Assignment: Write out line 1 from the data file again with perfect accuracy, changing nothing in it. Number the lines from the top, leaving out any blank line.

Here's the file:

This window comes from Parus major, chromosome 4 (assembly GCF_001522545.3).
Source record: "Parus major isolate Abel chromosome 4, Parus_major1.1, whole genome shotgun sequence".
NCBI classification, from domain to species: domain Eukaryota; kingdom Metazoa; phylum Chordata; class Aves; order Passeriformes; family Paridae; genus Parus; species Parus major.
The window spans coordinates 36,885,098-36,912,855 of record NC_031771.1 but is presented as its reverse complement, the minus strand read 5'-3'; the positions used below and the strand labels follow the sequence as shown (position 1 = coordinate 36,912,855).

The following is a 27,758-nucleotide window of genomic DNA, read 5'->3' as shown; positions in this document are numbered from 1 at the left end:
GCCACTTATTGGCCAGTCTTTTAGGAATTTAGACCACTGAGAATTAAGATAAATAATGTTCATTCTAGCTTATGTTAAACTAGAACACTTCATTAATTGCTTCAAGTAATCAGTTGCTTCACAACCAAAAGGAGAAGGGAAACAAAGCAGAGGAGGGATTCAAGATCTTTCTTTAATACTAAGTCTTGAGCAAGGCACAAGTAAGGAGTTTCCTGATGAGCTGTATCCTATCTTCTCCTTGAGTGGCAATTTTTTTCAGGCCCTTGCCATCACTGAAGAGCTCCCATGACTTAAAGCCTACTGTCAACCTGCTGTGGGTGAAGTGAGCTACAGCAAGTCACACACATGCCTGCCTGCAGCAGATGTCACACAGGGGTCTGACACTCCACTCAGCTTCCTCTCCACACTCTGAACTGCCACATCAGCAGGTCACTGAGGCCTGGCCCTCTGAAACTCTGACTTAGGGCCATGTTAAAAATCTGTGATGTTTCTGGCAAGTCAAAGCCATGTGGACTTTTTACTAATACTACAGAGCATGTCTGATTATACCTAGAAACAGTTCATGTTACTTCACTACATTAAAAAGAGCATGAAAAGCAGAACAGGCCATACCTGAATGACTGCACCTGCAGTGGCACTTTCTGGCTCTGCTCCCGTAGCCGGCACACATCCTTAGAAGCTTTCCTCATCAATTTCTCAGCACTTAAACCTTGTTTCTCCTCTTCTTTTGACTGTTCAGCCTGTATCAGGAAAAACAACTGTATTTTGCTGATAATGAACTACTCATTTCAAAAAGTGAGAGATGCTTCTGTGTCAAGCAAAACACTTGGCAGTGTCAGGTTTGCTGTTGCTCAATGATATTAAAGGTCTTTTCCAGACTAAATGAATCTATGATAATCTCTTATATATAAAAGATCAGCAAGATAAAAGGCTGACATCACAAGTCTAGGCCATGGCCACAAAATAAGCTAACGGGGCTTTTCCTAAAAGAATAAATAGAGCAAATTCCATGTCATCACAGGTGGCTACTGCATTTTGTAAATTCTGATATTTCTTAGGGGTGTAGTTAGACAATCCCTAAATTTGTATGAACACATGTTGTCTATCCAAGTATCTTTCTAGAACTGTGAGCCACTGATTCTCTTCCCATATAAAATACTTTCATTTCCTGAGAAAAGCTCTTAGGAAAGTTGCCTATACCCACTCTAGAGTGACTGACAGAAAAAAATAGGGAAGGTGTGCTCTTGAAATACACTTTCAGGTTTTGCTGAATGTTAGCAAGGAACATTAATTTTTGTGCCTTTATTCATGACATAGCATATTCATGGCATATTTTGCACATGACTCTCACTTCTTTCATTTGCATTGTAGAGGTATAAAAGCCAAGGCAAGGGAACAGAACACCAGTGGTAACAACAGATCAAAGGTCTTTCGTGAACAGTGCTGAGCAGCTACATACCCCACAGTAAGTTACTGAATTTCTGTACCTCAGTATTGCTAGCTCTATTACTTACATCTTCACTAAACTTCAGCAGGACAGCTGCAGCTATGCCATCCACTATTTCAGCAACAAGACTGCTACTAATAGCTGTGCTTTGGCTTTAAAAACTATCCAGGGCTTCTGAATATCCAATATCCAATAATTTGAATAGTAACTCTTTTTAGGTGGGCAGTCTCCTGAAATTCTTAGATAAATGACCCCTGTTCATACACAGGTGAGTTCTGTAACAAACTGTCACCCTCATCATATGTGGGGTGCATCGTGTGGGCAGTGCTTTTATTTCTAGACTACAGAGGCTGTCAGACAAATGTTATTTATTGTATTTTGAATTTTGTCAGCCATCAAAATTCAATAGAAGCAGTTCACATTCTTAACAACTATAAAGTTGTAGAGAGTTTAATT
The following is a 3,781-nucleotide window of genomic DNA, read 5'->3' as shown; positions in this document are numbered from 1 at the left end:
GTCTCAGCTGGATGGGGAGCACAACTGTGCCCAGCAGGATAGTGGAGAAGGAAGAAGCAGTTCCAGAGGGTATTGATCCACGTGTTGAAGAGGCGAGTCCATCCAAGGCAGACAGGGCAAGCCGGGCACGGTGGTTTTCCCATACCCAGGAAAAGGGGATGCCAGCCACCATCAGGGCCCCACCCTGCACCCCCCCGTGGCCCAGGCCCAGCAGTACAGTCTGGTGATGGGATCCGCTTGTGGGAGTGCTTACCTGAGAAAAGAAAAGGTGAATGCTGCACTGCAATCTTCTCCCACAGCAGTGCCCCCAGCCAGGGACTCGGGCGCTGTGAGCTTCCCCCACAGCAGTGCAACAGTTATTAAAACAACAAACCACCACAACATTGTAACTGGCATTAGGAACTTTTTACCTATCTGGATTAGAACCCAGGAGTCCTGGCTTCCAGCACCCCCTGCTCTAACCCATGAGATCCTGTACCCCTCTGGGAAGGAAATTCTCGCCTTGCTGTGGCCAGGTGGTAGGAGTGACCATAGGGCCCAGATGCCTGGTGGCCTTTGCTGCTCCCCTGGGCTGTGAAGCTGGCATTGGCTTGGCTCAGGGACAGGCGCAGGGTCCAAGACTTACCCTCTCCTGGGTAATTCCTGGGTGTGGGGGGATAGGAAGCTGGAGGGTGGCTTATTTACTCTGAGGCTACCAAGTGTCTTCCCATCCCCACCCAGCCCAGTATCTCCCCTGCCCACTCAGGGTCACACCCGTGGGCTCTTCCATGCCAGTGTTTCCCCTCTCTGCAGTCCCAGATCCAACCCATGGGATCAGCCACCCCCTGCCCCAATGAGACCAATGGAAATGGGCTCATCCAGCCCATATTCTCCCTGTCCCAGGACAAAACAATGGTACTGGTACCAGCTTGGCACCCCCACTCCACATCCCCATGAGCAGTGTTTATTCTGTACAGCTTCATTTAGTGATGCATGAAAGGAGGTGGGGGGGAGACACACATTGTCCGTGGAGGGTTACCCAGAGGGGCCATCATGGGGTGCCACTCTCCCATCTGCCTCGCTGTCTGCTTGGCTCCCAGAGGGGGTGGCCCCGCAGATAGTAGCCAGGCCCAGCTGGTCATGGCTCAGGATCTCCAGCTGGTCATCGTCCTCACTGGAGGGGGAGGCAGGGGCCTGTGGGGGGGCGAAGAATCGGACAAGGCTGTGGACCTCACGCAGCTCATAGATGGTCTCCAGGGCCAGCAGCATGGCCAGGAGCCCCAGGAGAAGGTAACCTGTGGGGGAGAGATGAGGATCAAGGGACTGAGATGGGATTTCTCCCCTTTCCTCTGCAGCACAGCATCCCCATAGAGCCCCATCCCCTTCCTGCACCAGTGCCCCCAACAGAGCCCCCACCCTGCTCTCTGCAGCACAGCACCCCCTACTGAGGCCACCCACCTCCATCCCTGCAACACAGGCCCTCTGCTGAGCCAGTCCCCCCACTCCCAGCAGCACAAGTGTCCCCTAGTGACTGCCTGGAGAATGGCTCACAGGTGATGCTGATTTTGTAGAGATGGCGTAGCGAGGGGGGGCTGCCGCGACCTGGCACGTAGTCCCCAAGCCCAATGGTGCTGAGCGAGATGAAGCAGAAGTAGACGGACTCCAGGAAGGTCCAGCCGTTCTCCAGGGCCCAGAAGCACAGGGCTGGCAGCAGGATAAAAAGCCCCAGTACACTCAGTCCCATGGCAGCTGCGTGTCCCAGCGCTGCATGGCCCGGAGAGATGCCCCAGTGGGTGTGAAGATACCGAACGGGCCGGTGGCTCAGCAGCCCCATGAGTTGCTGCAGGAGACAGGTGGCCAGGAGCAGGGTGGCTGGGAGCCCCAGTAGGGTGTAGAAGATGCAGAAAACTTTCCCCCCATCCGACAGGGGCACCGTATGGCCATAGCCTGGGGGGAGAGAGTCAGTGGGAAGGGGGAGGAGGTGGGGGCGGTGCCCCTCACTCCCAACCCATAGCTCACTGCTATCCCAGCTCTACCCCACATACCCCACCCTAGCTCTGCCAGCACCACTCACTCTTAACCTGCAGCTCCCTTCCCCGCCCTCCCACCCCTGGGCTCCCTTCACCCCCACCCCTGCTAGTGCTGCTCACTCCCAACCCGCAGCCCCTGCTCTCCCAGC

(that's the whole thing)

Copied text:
This window comes from Parus major, chromosome 4 (assembly GCF_001522545.3).